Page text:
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Our latest global forecast, published today (free registration required), sees global growth expectations little changed from last month. However, rising inflationary pressures—fuelled by soaring commodity prices—will bring about interest rate hikes sooner than we previously expected.

Namely, the Bank of England is now expected to raise its policy rate in the second quarter of this year. Inflation in the UK has run above the central bank’s 2% target for 14 consecutive months, and we expect it to approach 5% in the next few months. The European Central Bank is now forecast to raise its benchmark rate in the first quarter of 2012, instead of later in the year, for similar reasons.

The US Federal Reserve, by contrast, will keep rates at rock-bottom levels until the second half of 2012.

The data is noisy and, at times, somewhat contradictory. Yesterday, banks’ use of the European Central Bank’s 0.25% deposit facility fell to its lowest level of the year, with “only” €28.5bn parked at the central bank. This can be seen as a sign of renewed confidence among euro zone financial firms, particularly when it comes to interbank lending—banks may be deciding to lend more to one another, instead of stashing cash at the ECB.

However, on the same day, use of the ECB’s 1.75% marginal lending facility hit a two-week high. The previous high, in late September, proved to be a one-off spike. Sustained borrowing at the current level—last seen during the spring, when fears of a sovereign debt crisis reached a crescendo—would suggest that it is still difficult for some European banks to attract private funds. This warrants watching.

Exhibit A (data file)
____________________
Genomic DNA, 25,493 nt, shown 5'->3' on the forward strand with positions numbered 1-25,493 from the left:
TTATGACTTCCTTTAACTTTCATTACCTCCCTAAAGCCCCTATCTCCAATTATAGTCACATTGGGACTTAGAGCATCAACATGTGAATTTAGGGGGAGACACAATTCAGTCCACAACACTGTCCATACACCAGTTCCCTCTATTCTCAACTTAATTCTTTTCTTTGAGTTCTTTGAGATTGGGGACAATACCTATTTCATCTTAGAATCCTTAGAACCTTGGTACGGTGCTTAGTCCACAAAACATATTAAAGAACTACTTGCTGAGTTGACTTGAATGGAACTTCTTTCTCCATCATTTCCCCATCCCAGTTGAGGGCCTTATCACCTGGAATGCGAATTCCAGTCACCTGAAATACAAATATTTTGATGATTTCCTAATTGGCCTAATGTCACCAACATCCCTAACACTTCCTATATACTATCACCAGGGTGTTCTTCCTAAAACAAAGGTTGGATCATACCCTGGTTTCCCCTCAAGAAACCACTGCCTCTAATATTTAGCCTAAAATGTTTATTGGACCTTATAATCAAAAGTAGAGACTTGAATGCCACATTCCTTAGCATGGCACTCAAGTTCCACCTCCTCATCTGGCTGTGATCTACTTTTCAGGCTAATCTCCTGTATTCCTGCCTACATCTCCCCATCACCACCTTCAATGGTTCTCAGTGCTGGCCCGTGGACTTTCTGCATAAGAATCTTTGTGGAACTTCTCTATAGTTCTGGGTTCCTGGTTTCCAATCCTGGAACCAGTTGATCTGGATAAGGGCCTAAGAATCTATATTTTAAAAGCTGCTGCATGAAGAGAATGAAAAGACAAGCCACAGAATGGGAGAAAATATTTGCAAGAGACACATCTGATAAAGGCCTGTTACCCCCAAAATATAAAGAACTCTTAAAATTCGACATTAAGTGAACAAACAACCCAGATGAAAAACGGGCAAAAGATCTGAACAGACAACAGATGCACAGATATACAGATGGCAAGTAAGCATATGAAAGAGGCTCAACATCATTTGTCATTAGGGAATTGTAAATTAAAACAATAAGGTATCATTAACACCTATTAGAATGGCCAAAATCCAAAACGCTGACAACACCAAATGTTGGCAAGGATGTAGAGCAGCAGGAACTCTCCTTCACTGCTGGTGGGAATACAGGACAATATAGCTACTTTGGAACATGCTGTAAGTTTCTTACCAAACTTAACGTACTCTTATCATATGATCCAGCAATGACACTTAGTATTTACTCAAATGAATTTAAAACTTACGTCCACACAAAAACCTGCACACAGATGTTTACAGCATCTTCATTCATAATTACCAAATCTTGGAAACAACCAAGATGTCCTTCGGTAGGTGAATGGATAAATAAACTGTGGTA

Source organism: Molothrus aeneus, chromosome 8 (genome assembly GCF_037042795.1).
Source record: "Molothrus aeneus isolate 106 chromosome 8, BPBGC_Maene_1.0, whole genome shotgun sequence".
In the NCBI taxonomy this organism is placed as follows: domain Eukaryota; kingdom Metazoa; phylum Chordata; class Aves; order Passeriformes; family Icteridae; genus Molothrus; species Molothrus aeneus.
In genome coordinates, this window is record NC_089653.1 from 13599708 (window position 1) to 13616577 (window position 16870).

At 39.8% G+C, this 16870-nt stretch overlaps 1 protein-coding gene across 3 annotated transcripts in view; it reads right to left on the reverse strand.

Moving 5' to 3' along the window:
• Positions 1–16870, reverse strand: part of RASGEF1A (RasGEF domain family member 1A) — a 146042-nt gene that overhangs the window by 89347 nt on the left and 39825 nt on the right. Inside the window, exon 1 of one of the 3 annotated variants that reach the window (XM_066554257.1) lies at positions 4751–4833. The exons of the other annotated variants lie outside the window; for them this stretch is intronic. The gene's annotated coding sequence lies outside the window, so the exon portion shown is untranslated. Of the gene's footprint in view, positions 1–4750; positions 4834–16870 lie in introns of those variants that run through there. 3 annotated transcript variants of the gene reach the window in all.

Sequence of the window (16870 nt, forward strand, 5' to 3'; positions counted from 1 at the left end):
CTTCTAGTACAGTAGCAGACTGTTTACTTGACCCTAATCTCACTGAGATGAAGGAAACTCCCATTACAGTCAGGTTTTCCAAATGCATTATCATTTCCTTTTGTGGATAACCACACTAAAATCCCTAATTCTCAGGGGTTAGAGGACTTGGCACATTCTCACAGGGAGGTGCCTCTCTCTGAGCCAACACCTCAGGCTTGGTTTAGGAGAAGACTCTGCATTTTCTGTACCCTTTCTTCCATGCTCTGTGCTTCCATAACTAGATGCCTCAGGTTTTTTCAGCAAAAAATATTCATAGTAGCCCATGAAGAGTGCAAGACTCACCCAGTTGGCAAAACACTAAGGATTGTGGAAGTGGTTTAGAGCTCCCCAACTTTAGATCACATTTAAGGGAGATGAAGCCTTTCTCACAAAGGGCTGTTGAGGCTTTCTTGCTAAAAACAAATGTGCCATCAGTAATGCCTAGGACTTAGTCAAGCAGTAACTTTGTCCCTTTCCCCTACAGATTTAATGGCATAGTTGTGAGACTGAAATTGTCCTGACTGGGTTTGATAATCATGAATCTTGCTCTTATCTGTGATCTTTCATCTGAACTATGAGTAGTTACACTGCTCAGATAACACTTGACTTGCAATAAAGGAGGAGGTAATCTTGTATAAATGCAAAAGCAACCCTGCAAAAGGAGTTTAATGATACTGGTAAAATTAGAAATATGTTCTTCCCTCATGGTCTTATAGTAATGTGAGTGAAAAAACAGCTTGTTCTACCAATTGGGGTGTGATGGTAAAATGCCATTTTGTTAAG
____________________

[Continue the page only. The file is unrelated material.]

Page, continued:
The Spanish football team won the World Cup with a strategy that relied on dominating possession. But whereas keeping the ball served the country’s footballers well, a similarly grabby attitude among Spain’s banks is cause for concern.

The latest statistics from the European Central Bank show that Spanish banks boosted their borrowing from the central bank significantly last month, taking €126bn, or nearly 50% more than they borrowed the month before. Euro-zone banks as a whole trimmed their borrowing from the ECB by 4% in June.

As Bloomberg notes, no Spanish banks have sold bonds publicly in the past two months, as jittery markets demand high yields amid fears over the health of Iberian lenders’ balance sheets. Until next week, when the results of the EU’s banking stress tests will relieve or ratchet up these fears, Spain’s banks may take some solace from the country’s footballers, who despite rough treatment eventually emerged victorious.

In its latest Financial Stability Review, The European Central Bank has good news and bad news.